CC: In your Roger Daltrey mode…

SM: Yeah (laughs). But we’re a pretty solid rock band that’s played a lot of shows together and done a lot of recording together with this lineup. It feels great.

CC: So, what’s currently on deck—no pun intended—with the Baseball Project?

SM: We started recording a new record. We had a couple days off on our last tour with the Baseball Project, Minus 5 and Steve Wynn. In Portland for two days, we tracked twelve songs, all live. Peter was there for the session this time, which was great, because he just did overdubs on the last record. So, we had the full on four-piece going to track all these songs, which was great.

We were going to try and get it out for the next baseball season, but it seems like it would have been a little bit of too much of a push. We want to try and do some different things with this record. I think we’re going to take our time and finish it over the first half of 2010 and probably not release it until just before spring training 2011. So, it’ll be over a year old by the time it actually comes out, but that gives us time to work on it. We have a few more songs we want to record, and we haven’t done any overdubs on it. We’ll get other people to play on it, too. We’re going to take our time. That’s ok. Steve, Peter and I are all usually bash something out-release it. I think Yep Roc wants to really make something happen with the record. So, if it’s good for them to have more set up time, then we can deal with it.

I’m going to have R.E.M. duty in 2010. I haven’t really thought much about the Fellows or the Minus 5. I should probably think about that, too. There’s a Robyn Hitchcock and the Venus 3 record coming out (titled Propellor Time) in March (3/22/10 - U.S. Release 4/6/10). Hopefully, we’ll do some dates on that. I don’t know how much time we’ll have. Hopefully Bill, Peter and I will be able to devote a little time to that as well. I’d like to get the Minus 5/Baseball Project/Steve Wynn thing over to Europe, too, but it’s all a matter of timing if we can do it.

CC: Now, at least tell me there’s some consideration within the Baseball Project that there will be a song based on Nolan Ryan (Texas Rangers) beating the shit out of Robin Ventura (Chicago White Sox) on the mound (8/4/93).

SM: (Laughs) Yeah, I don’t know if there’s going to be a song about that, but I certainly enjoy watching footage of that. It’s pretty awesome. I saw his last game ever pitched at the Kingdome in Seattle (9/22/93). He pitched to four batters. The first two batters got on and the fourth batter hit a grand slam, then he walked off the mound. His arm just totally went. It was sad because he’d been great up to then. He never pitched again…of course he was 90 years old (laughs). Nah..he was 46 or something. He was so good.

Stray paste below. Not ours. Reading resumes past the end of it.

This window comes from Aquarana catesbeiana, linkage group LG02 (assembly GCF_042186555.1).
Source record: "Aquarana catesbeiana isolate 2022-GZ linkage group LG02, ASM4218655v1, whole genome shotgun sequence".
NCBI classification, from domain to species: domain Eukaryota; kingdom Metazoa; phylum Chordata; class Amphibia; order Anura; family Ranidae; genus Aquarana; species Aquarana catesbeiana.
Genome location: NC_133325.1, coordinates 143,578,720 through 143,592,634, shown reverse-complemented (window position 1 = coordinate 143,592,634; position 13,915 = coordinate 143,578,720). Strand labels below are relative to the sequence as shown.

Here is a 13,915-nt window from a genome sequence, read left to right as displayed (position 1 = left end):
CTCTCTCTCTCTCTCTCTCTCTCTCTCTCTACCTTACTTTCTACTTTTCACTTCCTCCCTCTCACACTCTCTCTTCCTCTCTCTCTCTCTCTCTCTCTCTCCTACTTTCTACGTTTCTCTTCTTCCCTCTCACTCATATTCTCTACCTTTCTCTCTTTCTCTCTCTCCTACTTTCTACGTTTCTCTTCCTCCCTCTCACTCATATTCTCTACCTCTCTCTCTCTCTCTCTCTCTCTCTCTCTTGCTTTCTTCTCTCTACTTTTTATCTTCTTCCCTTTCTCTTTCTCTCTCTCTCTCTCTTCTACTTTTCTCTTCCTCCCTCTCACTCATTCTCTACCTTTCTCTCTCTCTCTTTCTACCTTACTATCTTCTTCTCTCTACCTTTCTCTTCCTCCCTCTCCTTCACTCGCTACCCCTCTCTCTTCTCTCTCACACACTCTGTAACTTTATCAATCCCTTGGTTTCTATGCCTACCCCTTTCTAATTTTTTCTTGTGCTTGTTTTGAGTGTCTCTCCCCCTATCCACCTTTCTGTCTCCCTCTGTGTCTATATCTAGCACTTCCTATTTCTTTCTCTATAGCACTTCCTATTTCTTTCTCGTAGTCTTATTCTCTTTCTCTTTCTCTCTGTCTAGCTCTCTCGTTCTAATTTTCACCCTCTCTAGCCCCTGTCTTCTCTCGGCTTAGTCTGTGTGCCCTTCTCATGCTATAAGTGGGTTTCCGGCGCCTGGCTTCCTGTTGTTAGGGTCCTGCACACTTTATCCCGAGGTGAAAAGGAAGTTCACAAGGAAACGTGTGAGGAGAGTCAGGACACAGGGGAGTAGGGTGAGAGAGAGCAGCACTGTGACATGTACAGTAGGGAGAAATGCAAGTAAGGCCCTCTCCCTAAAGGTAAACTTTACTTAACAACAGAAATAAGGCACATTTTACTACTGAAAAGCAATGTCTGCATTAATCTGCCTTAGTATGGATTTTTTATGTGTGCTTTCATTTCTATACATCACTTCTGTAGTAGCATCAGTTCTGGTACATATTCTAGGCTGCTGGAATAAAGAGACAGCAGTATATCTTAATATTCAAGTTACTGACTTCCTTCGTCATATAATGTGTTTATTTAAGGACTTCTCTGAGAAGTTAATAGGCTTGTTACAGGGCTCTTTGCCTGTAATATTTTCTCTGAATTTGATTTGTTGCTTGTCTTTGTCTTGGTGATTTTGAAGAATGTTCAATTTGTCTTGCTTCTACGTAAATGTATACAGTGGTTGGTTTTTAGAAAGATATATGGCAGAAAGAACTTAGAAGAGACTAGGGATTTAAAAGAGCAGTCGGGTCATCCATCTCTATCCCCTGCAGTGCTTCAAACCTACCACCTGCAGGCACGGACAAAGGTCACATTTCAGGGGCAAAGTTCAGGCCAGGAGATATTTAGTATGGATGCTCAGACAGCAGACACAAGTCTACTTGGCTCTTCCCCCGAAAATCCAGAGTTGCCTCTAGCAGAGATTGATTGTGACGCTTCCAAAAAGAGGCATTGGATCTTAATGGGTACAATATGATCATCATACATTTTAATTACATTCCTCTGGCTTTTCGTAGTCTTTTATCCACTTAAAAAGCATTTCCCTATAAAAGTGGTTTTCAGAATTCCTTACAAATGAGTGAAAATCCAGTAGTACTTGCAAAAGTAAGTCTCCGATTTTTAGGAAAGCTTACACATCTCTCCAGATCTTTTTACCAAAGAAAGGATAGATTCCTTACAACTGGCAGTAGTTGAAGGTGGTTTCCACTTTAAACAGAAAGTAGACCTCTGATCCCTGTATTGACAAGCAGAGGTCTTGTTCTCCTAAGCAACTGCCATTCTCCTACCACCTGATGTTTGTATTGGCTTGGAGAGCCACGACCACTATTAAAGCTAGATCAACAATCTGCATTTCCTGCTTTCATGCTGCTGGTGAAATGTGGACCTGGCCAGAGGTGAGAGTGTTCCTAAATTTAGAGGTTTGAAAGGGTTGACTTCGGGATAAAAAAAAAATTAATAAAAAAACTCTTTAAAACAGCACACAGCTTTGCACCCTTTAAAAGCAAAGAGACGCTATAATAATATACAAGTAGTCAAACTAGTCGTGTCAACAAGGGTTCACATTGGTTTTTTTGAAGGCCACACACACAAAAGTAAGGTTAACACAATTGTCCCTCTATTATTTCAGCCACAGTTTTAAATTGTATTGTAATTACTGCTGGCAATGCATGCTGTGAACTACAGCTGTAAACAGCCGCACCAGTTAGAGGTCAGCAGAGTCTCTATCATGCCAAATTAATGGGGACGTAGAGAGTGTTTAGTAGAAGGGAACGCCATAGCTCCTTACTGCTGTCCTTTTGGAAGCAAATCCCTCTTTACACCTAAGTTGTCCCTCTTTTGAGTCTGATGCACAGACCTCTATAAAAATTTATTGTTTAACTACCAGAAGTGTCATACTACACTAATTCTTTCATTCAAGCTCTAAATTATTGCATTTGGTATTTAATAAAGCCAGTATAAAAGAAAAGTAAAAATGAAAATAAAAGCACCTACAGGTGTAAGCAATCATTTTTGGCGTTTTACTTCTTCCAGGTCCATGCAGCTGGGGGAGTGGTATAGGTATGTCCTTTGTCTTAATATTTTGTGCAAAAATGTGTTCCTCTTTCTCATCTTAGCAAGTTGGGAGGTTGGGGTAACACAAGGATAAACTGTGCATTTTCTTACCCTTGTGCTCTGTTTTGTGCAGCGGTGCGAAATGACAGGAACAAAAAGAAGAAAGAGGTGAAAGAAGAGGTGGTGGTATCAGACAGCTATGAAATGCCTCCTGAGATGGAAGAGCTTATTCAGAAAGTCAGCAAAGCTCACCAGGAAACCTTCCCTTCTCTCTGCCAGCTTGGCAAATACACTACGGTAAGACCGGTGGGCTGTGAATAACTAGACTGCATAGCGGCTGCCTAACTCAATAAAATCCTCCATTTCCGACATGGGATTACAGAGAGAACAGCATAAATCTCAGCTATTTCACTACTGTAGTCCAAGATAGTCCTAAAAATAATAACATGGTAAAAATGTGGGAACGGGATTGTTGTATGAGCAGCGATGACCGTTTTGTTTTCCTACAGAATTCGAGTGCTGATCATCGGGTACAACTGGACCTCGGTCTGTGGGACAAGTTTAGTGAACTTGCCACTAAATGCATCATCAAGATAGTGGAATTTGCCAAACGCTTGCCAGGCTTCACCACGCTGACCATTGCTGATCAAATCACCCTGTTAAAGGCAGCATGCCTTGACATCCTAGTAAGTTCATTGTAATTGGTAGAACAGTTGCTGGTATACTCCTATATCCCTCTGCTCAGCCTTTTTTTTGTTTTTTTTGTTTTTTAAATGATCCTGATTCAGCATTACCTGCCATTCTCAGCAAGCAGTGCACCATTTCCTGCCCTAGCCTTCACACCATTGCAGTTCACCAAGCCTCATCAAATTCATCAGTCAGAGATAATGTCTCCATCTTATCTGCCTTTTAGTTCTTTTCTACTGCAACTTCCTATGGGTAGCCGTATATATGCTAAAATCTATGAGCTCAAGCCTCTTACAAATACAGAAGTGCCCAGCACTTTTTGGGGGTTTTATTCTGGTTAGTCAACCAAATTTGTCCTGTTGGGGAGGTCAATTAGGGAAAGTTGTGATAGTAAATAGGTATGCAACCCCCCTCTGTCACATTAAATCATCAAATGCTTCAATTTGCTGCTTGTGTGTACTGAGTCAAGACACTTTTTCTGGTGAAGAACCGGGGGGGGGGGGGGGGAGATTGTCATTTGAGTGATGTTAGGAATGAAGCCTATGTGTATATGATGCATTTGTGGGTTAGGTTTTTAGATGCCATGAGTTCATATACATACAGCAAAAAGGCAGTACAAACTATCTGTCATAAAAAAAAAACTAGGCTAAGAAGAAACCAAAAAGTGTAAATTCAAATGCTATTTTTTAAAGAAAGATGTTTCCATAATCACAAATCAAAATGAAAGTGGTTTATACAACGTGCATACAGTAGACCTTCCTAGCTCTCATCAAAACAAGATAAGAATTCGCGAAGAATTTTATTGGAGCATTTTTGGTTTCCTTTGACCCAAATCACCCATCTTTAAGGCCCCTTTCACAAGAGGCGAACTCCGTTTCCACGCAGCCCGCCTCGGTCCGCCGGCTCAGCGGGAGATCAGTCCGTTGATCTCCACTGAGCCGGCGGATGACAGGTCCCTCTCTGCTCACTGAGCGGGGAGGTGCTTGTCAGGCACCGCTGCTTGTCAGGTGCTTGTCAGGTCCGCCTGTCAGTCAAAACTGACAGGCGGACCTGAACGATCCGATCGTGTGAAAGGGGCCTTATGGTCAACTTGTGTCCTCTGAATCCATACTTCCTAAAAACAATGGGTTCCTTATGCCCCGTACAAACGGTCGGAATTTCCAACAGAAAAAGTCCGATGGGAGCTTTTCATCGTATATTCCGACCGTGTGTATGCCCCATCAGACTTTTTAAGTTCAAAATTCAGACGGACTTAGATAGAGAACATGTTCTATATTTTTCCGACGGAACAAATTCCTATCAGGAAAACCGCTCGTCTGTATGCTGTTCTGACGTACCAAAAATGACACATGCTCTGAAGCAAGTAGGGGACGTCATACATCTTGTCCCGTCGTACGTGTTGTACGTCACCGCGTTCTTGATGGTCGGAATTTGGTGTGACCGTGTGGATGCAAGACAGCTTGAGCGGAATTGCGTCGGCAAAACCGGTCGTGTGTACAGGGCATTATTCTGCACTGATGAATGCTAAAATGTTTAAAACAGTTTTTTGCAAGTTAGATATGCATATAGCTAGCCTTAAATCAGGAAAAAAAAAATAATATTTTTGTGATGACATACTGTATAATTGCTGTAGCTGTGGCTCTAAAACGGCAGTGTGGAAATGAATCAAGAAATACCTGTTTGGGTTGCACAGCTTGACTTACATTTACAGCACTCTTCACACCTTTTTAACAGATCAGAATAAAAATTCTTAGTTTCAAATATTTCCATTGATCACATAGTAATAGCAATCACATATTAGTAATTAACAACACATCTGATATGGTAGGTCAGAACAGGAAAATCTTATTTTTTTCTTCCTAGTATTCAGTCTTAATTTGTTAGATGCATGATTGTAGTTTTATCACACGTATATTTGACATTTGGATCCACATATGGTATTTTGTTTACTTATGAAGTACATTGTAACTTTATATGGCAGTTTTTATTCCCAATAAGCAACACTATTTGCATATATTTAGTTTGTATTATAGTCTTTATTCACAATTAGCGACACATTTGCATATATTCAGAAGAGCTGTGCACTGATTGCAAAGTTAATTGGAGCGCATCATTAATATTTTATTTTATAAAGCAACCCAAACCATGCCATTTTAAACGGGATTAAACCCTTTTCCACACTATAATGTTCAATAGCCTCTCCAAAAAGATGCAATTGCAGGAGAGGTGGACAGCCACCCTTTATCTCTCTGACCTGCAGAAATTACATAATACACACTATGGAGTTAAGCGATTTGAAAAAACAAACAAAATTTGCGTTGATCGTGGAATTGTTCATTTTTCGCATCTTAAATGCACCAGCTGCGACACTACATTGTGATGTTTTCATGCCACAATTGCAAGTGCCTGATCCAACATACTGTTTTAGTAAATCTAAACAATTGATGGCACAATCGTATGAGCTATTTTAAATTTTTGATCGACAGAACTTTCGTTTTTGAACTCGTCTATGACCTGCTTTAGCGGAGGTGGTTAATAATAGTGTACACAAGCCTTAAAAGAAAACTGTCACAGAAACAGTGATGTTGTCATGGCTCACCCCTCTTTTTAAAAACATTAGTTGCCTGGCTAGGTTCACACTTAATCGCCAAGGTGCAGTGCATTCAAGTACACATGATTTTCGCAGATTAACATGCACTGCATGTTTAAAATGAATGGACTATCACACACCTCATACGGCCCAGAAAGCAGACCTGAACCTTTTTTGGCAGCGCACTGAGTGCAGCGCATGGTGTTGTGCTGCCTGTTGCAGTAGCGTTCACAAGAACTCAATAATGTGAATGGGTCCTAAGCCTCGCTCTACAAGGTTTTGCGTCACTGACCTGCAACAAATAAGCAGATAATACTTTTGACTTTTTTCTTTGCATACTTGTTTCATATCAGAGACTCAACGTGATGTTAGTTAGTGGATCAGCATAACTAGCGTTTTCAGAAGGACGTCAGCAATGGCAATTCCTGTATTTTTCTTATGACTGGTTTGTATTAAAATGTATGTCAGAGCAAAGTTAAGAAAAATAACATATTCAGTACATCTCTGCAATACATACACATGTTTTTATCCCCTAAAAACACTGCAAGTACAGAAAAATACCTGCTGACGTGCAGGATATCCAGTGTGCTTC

R.E.M. – Live At The Olympia (Warner Bros.)
Released October 27, 2009 (U.S.)
Recorded at Olympia Theatre (Dublin, Ireland) on 6/30, 7/1, 7/3-5, 2007

Disc One
Living Well Is The Best Revenge (7/4/07)
Second Guessing (6/30/07)
Letter Never Sent (6/30/07)
Staring Down The Barrel of the Middle Distance (7/5/07)
Disturbance at the Heron House (7/1/07)
Mr. Richards (7/4/07)
Houston (7/5/07)
New Test Leper (6/30/07)
Cuyahoga (7/5/07)
Electrolite (6/30/07)
Man-Sized Wreath (7/4/07)
So. Central Rain (7/3/07)
On The Fly (7/5/07)
Maps and Legends (6/30/07)
Sitting Still (7/1/07)
Driver 8 (7/3/07)
Horse to Water (7/4/07)
I'm Gonna DJ (7/1/07)
Circus Envy (7/4/07)
These Days (7/1/07)

Disc Two
Drive (7/1/07)
Feeling Gravitys Pull (7/3/07)
Until The Day Is Done (7/1/07)
Accelerate (7/4/07)
Auctioneer (Another Engine) (7/5/07)
Little America (6/30/07)
1,000,000 (7/4/07)
Disguised (aka Supernatural Superserious) (7/5/07)
The Worst Joke Ever (7/5/07)
Welcome to the Occupation (7/5/07)
Carnival of Sorts (Box Cars) (7/4/07)
Harborcoat (7/4/07)
Wolves, Lower (7/4/07)
I've Been High (7/1/07)
Kohoutek (7/3/07)
West of the Fields (7/4/07)
Pretty Persuasion (7/5/07)
Romance (7/5/07)
Gardening at Night (7/5/07)

*Special thanks to Jill Hollywood at Big Life Management, Darryl White's fantastic site, The R.E.M. Timeline - The Complete R.E.M. Concert Chronology, and engineer Sam Bell for helping fill in the gaps of source information on songs appearing on Live At The Olympia.

Darryl White's site can be found at:

Photo By: Marty Perez at House of Blues (Chicago) on 1/14/10

Wednesday, January 13, 2010

Extra! Extra!

About three weeks ago, I had the chance to speak with Scott McCaughey (R.E.M., The Minus 5, Young Fresh Fellows, The Baseball Project). This was the first time since November 8, 2006 that I had the opportunity to conduct an interview with Scott, the night Robyn Hitchcock & The Venus 3 performed at Metro in Chicago. I should dig that interview out sometime!

A feature article was published today on Lumino Magazine of my recent interview with Scott as a spotlight on the upcoming performance by The Baseball Project at the 4th Annual Len & Bob Bash for Chicago Cubs Charities. The event takes place tomorrow night at the House of Blues. The Baseball Project are the openers.

The complete interview with Scott will be posted on Friday. For now, enjoy this piece: